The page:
State bar officials, who oversee unaccredited law schools, are considering rules to require these schools to meet more academic standards within a decade, including maintaining a 40% bar passage rate over five years. The proposed regulations, however, do not include graduation and dropout rates, among other things. Patti White, chairwoman of the state committee of bar examiners, said she is unsure when such proposals could go into effect ..................


POLITICS (State, Local/San Diego): California Coastal Commission, preservation, lodging affordability along California coast: "Commission still trying to preserve affordable lodging along California coast" ....

* Los Angeles Times:  "Commission still trying to preserve affordable lodgingn along California coast" - From the LAT:

When the Hotel del Coronado won state approval in 2010 to add 144 rooms, owners of the luxury ocean-view resort agreed to write a check for more than $1 million so that less well-heeled vacationers could afford an overnight stay on the coast — in a hostel. Five years later, that hostel has yet to be built, but the California Coastal Commission is still trying, as it has for four decades, to enforce a little-known mandate that everyone, regardless of income, is entitled to affordable lodging along the coast.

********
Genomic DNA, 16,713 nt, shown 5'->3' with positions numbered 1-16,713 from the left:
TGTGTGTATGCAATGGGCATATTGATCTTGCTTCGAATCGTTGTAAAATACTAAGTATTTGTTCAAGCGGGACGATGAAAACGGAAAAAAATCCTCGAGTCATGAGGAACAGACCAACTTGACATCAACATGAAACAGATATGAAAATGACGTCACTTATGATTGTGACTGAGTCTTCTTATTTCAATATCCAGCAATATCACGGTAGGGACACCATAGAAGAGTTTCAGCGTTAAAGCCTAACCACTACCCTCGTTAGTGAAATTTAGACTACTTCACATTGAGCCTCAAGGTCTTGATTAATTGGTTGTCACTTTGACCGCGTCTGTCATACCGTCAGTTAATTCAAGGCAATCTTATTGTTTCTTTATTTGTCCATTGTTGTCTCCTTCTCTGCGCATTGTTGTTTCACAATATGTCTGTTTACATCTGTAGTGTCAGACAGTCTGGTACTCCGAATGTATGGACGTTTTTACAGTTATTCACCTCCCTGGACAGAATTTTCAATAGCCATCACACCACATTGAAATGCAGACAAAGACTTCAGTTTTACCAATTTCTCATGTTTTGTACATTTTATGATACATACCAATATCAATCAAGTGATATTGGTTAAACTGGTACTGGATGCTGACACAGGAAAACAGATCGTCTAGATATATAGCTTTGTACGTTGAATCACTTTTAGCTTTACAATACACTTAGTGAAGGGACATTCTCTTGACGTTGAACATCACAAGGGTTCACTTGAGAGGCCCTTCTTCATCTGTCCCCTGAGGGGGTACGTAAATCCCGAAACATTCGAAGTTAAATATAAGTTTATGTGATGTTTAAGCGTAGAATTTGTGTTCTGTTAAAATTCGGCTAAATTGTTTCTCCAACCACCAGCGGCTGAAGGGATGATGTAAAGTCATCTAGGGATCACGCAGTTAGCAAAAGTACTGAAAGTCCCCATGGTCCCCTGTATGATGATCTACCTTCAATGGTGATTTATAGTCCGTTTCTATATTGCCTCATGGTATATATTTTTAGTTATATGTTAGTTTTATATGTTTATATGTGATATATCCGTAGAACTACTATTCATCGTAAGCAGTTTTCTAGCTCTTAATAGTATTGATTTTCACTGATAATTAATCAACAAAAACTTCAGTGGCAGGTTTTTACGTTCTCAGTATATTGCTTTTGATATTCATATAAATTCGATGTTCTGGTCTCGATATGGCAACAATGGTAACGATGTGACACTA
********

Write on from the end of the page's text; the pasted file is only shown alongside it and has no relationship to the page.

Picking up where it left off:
Though the commission is widely known for its well-publicized efforts to safeguard the public's access to the water — be it a bayfront promenade in San Diego or a walkway to the beach fronting celebrity-owned homes in Malibu — its mission to preserve affordability has largely flown under the radar.

That long-standing policy will be front and center this week when the commission takes up plans for a 175-room hotel overlooking a marina on Harbor Island. Located on public tidelands, the $30-million project is part of a larger initiative by the Port of San Diego to redevelop the eastern end of the peninsula with 500 hotel rooms, a source of concern among coastal commissioners.

The sticking point remains the same: The overall proposal fails to offer strong-enough guarantees that there will be lower-cost accommodations once the eastern part of Harbor Island is built out with new, possibly upscale hotels, the commission staff asserts. It is recommending denial ........................


LOCAL GOVERNMENT (Northern Calif.; Southern Calif.): County of Los Angeles, editorial, "Martin Luther King, Jr. Community Hospital: A failed promise renewed"; Orange County, "Anaheim Councilwoman Criticized for Trip With Disneyland Lobbyist"; San Francisco, "Longtime S.F. tenants fight city move to remodel their apartments"; San Jose, "River goes dry in San Jose" .... 

**Various items relating to local government/local issues -- Northern California, Southern California....

* Los Angeles Times (editorial):  "Martin Luther King, Jr. Community Hospital: A failed promise renewed"

* San Francisco Chronicle (Heather Knight):  "Longtime S.F. tenants fight city move to remodel their apartments"

* Voice of OC:  "Anaheim Councilwoman Criticized for Trip With Disneyland Lobbyist"

* San Jose Mercury News:  "River goes dry in San Jose"


INTERNATIONAL: North Korea, creation of its own time zone: "North Korea to Move 30 Minutes Backward to Create Its Own Time Zone"; also, "North Korea sets clock back 30 minutes creating itw own time zone"; "North Korean's new time zone to break from 'imperialism'"; "North Korea's time new time zone is perfectly bizarre" ....